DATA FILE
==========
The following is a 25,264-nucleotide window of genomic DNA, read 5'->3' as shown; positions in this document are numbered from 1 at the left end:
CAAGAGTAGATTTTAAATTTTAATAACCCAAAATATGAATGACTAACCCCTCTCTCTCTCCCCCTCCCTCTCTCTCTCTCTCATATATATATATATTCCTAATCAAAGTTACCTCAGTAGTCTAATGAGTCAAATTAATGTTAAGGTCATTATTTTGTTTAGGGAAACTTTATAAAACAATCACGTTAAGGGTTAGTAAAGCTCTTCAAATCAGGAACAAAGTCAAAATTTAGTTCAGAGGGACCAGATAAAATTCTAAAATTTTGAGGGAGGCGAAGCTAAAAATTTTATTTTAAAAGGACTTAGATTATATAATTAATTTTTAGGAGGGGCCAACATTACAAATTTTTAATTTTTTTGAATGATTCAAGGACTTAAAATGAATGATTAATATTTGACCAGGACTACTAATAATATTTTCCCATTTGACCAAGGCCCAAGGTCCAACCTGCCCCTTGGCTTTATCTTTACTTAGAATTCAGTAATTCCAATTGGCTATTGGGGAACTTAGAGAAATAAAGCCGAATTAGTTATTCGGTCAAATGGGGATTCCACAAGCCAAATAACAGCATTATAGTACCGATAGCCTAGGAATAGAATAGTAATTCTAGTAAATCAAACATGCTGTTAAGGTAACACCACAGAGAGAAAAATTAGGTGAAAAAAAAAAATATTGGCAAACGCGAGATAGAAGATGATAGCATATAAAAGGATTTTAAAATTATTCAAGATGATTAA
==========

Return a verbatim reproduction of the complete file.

The following is a 25,264-nucleotide window of genomic DNA, read 5'->3' as shown; positions in this document are numbered from 1 at the left end:
CAAGAGTAGATTTTAAATTTTAATAACCCAAAATATGAATGACTAACCCCTCTCTCTCTCCCCCTCCCTCTCTCTCTCTCTCATATATATATATATTCCTAATCAAAGTTACCTCAGTAGTCTAATGAGTCAAATTAATGTTAAGGTCATTATTTTGTTTAGGGAAACTTTATAAAACAATCACGTTAAGGGTTAGTAAAGCTCTTCAAATCAGGAACAAAGTCAAAATTTAGTTCAGAGGGACCAGATAAAATTCTAAAATTTTGAGGGAGGCGAAGCTAAAAATTTTATTTTAAAAGGACTTAGATTATATAATTAATTTTTAGGAGGGGCCAACATTACAAATTTTTAATTTTTTTGAATGATTCAAGGACTTAAAATGAATGATTAATATTTGACCAGGACTACTAATAATATTTTCCCATTTGACCAAGGCCCAAGGTCCAACCTGCCCCTTGGCTTTATCTTTACTTAGAATTCAGTAATTCCAATTGGCTATTGGGGAACTTAGAGAAATAAAGCCGAATTAGTTATTCGGTCAAATGGGGATTCCACAAGCCAAATAACAGCATTATAGTACCGATAGCCTAGGAATAGAATAGTAATTCTAGTAAATCAAACATGCTGTTAAGGTAACACCACAGAGAGAAAAATTAGGTGAAAAAAAAAAATATTGGCAAACGCGAGATAGAAGATGATAGCATATAAAAGGATTTTAAAATTATTCAAGATGATTAA